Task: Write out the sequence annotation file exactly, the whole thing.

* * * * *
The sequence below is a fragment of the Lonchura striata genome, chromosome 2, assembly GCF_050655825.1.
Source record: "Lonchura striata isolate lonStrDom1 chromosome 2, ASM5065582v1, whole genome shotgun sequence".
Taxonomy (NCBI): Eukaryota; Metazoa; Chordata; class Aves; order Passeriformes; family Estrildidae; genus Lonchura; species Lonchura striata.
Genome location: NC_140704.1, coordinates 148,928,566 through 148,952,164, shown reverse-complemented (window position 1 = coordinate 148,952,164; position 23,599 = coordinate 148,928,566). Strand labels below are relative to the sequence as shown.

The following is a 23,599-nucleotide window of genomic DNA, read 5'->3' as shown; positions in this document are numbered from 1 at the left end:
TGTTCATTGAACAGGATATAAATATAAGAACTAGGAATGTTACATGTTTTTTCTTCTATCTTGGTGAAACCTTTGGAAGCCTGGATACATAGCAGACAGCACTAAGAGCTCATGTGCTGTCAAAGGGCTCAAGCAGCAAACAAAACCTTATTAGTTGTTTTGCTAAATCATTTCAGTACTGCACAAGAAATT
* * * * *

The sequence below is a fragment of the Lonchura striata genome, chromosome 2, assembly GCF_050655825.1.
Source record: "Lonchura striata isolate lonStrDom1 chromosome 2, ASM5065582v1, whole genome shotgun sequence".
Taxonomy (NCBI): Eukaryota; Metazoa; Chordata; class Aves; order Passeriformes; family Estrildidae; genus Lonchura; species Lonchura striata.
Genome location: NC_140704.1, coordinates 148,928,566 through 148,952,164, shown reverse-complemented (window position 1 = coordinate 148,952,164; position 23,599 = coordinate 148,928,566). Strand labels below are relative to the sequence as shown.

The following is a 23,599-nucleotide window of genomic DNA, read 5'->3' as shown; positions in this document are numbered from 1 at the left end:
TGTTCATTGAACAGGATATAAATATAAGAACTAGGAATGTTACATGTTTTTTCTTCTATCTTGGTGAAACCTTTGGAAGCCTGGATACATAGCAGACAGCACTAAGAGCTCATGTGCTGTCAAAGGGCTCAAGCAGCAAACAAAACCTTATTAGTTGTTTTGCTAAATCATTTCAGTACTGCACAAGAAATT